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This article in SSSAJ

  1. Vol. 22 No. 2, p. 157-160
     
    Received: Oct 8, 1957


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doi:10.2136/sssaj1958.03615995002200020018x

Soil Survey Interpretation—Yield Prediction1

  1. R. T. Odell2

Abstract

Abstract

Crop yield predictions can be made for specific soil, climatic, and management conditions if adequate data are available from surveys, farm records, experimental plots, or other sources. The accuracy of a crop yield estimate will of course depend upon the original data, but it also depends upon (a) whether the estimate is for 1 year or a period of years, and (b) whether it is for 1 tract or for several tracts. The latter kind of crop yield estimate approximates a soil type mean. Typical accuracy limits are given for crop yield estimates based upon different sample sizes and sources of data.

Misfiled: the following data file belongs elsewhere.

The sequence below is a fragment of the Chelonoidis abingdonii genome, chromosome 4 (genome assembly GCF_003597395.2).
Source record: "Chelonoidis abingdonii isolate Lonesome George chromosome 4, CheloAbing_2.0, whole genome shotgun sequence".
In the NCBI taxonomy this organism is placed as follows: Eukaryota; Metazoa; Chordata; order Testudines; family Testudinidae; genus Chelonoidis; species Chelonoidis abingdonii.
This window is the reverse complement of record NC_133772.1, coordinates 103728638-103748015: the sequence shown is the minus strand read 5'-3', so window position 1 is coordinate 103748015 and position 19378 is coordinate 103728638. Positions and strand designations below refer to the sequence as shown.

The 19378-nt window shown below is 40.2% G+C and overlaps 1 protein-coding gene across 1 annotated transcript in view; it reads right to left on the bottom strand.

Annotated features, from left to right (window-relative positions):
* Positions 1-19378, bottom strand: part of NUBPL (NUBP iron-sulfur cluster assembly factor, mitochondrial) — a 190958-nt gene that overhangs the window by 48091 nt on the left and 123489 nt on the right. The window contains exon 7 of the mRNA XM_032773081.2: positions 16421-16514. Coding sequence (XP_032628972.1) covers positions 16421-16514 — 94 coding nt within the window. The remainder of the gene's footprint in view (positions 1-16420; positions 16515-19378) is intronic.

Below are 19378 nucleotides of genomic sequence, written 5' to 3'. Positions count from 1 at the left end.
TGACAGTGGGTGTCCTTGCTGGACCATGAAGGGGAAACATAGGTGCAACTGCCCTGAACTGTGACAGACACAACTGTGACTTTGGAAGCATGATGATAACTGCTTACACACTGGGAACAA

Crop yields on farms tend to be from 75 to 95% of yields on experiment plots with similar soils and management practices.

Illustrations are given of how crop yield data from various sources can be combined to indicate response curves and the productive capacity of different soils.

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